O’Rourke (About)

Jim O’Rourke
Old News #8

Some of you may be more familiar with Jim O’Rourke’s work than I am. His name and his fingers – with which he proddeth many pies – have been quite ubiquitous since the early nineties. Discogs can attest to that, as can many a back issue of The Wire, or indeed this here publication what you hold in your screen, I should think. Be that as it may, this is the first Jim O’Rourke I’ve ever knowingly listened to. It might seem a funny place in some ways to start with, then, this double LP being one in a series of archive recordings, rarities, unreleased stuff and the like. However, this reissue is in the main part of one of the younger Mr O’Rourke’s first CD albums, Disengage, although presented simply and generically as number eight in this Mego-curated series (the packaging for which, it should be noted, is quite swell and surely formatted to look pleasant as a complete edition by its devious designers). So it seems this is pretty much starting at the beginning – which, it should be noted, can work sometimes, or so I have been led to believe.

We have, in our sumptuously packaged, graven grooves four pieces, one per side of sticky black vinyl. Three parts ‘Mere’ followed by a refreshing chaser of ‘Merely’.

Initial investigations seem to reveal a curious mix of steely alienation, lukewarm, beating ambience without being ambient. A sound touching on the cold drifts of a cloudbank of post-industrial fumes. Mercurial ebbs and shifts within a subliminal onward glide or inexorable undertow of momentum. An unheimlich phasing of indistinct scenes and moods, all witnessed at a remove, some coming nearer to impinging emotionally, some simply there and antiseptic, like a deserted hospital ward.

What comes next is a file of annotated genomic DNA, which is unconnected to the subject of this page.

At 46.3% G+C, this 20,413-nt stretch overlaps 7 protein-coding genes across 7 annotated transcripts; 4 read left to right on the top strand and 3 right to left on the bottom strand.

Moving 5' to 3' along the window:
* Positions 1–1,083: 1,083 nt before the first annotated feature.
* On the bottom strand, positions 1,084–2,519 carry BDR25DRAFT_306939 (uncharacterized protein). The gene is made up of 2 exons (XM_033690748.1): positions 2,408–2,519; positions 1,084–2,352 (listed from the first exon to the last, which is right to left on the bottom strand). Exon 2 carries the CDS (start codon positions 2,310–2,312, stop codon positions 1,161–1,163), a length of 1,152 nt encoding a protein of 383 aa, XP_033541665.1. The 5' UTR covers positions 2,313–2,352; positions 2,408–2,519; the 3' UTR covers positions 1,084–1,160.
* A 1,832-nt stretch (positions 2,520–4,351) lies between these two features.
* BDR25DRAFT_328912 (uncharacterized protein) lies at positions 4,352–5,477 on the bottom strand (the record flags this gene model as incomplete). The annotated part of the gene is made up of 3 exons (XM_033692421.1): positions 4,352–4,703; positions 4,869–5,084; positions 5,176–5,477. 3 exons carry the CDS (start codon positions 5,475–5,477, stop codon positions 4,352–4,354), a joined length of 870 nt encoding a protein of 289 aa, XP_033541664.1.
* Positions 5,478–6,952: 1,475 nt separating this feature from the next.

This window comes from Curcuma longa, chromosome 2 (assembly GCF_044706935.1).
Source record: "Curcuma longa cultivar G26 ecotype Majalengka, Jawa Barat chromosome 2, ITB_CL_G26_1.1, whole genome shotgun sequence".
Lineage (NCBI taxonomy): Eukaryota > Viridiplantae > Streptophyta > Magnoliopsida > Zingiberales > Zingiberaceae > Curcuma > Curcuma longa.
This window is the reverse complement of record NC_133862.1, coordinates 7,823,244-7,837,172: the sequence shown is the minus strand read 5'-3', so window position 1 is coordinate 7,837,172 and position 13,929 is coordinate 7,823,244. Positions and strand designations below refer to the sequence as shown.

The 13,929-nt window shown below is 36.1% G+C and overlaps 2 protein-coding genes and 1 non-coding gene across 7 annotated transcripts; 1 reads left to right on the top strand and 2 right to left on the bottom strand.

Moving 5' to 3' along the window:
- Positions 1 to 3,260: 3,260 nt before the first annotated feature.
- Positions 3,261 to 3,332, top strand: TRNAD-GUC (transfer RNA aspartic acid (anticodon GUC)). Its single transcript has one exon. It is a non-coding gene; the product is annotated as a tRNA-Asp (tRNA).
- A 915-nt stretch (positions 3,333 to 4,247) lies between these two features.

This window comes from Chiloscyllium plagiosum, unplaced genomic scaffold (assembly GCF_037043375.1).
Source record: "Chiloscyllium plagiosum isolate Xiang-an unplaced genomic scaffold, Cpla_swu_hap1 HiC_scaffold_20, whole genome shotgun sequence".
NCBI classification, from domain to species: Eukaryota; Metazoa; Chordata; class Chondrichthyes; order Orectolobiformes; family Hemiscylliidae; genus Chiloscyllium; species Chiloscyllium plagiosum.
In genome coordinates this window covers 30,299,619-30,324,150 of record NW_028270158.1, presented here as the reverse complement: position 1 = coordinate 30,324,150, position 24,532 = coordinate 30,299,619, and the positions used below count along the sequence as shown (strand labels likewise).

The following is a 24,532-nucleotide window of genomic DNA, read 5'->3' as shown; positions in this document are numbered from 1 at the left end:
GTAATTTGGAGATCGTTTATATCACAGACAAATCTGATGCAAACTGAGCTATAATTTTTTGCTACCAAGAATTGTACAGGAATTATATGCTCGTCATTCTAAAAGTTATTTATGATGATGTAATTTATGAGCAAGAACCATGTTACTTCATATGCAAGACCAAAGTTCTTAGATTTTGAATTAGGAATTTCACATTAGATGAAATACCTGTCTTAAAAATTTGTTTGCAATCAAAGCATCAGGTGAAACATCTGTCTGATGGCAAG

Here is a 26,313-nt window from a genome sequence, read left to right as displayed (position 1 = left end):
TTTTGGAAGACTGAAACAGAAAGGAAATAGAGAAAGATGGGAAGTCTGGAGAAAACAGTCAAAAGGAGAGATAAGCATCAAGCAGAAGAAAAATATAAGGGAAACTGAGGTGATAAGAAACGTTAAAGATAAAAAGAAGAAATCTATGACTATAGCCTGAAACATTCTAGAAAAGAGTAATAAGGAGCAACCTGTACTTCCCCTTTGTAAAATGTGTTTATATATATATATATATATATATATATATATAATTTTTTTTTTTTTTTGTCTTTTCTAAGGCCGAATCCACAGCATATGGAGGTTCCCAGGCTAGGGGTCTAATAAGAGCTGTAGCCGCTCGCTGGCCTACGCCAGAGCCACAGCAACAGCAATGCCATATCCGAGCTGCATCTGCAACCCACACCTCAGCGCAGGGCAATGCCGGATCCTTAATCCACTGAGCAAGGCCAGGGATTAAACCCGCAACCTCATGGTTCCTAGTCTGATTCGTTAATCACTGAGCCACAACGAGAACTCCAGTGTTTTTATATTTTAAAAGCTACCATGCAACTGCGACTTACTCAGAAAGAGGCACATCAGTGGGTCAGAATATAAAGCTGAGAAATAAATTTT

So, Mere – Smear, microscope slide, a glide between glass plates, afloat on sterile liquid, Vaseline laminations – Mir – Peace – a Space Station – artificial sustained atmosphere, microgravity, (Apollo) ambience – from peace to ill at ease – seasick – Meer – Das Meer – O’Rourke would of course go on in a couple of years to produce Faust’s ‘Comeback’ album Rien – La Mer, Foghorns – although no Debussy, for that we look to Philip Corner and his gamelan whilst twisting back round to Debussy’s orchestrations of Satie (more on which will be forthcoming, just watch this space) – More dreams of Exxon Valdez glinting on the surface of the oily grooves, Charles’ Ives alpenhorn echoing across an empty harbour or our wintry pond (see Ed’s review of PGA November 17th) visited again in tetherless phantasm, slipped away once again to affectless digital oscillation, lent a surface impurity through vinyl but still – disengaged. More? Four sides of it, but no Pink Floyd, only fluorescent pink ink on blue. Merely? Unprocessed, constituent elements more recognisable, roiling timps, oil drums and static rotation below the waterline.

Here the samples hang on a sagging washing line stretched between the academy (although having been in peril for so long it is perhaps in a new phase of respectability) and ambience, stained by the steam of cooling towers, an electronic interzone flotation tank. Instrumentalists are credited, the mycophilic Michael Prime contributes radio, for example, there is cello, trombone, voice (apparently four vocal performers, somewhere). For the most part these ingredients are carefully extracted in tiny slivers and processed into seamless loops in digital space, massed in fog patches of tone which swell, wheeze and collapse through a variety of moods, some mournful and lugubrious, one – the first section of Mere. Pt. 1 – almost glimpsing a universe next door of beatific ambient glow – thence to dissipate into inscrutable texture or uneasy quiescences of glassy DX synth drone. An exploration of abstract null-spaces and large colour-fields in various rainbow shades of greyscale. A stasis in a 3D hologram waterscape, rush into it and find it was all a mirage, though not exactly insubstantial.